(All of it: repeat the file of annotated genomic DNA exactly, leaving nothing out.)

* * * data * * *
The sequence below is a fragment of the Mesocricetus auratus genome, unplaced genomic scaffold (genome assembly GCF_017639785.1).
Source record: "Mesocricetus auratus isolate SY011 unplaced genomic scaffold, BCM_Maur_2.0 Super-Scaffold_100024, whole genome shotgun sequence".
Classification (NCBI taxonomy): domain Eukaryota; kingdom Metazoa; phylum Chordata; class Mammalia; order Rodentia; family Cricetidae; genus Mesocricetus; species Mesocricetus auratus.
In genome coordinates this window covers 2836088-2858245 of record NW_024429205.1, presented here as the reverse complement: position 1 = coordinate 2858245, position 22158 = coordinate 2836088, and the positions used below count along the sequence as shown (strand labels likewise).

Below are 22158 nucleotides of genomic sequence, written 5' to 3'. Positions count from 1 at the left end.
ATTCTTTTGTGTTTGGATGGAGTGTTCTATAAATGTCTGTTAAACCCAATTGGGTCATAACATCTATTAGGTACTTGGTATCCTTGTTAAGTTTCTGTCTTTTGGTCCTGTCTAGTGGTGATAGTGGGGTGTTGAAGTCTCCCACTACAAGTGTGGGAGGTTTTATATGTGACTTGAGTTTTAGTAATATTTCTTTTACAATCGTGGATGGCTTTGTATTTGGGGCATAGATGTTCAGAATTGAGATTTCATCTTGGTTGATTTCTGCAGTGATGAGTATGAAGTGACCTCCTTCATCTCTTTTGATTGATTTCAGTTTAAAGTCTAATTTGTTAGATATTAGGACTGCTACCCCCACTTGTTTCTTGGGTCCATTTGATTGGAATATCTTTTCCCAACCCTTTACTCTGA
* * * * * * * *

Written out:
The sequence below is a fragment of the Mesocricetus auratus genome, unplaced genomic scaffold (genome assembly GCF_017639785.1).
Source record: "Mesocricetus auratus isolate SY011 unplaced genomic scaffold, BCM_Maur_2.0 Super-Scaffold_100024, whole genome shotgun sequence".
Classification (NCBI taxonomy): domain Eukaryota; kingdom Metazoa; phylum Chordata; class Mammalia; order Rodentia; family Cricetidae; genus Mesocricetus; species Mesocricetus auratus.
In genome coordinates this window covers 2836088-2858245 of record NW_024429205.1, presented here as the reverse complement: position 1 = coordinate 2858245, position 22158 = coordinate 2836088, and the positions used below count along the sequence as shown (strand labels likewise).

Below are 22158 nucleotides of genomic sequence, written 5' to 3'. Positions count from 1 at the left end.
ATTCTTTTGTGTTTGGATGGAGTGTTCTATAAATGTCTGTTAAACCCAATTGGGTCATAACATCTATTAGGTACTTGGTATCCTTGTTAAGTTTCTGTCTTTTGGTCCTGTCTAGTGGTGATAGTGGGGTGTTGAAGTCTCCCACTACAAGTGTGGGAGGTTTTATATGTGACTTGAGTTTTAGTAATATTTCTTTTACAATCGTGGATGGCTTTGTATTTGGGGCATAGATGTTCAGAATTGAGATTTCATCTTGGTTGATTTCTGCAGTGATGAGTATGAAGTGACCTCCTTCATCTCTTTTGATTGATTTCAGTTTAAAGTCTAATTTGTTAGATATTAGGACTGCTACCCCCACTTGTTTCTTGGGTCCATTTGATTGGAATATCTTTTCCCAACCCTTTACTCTGA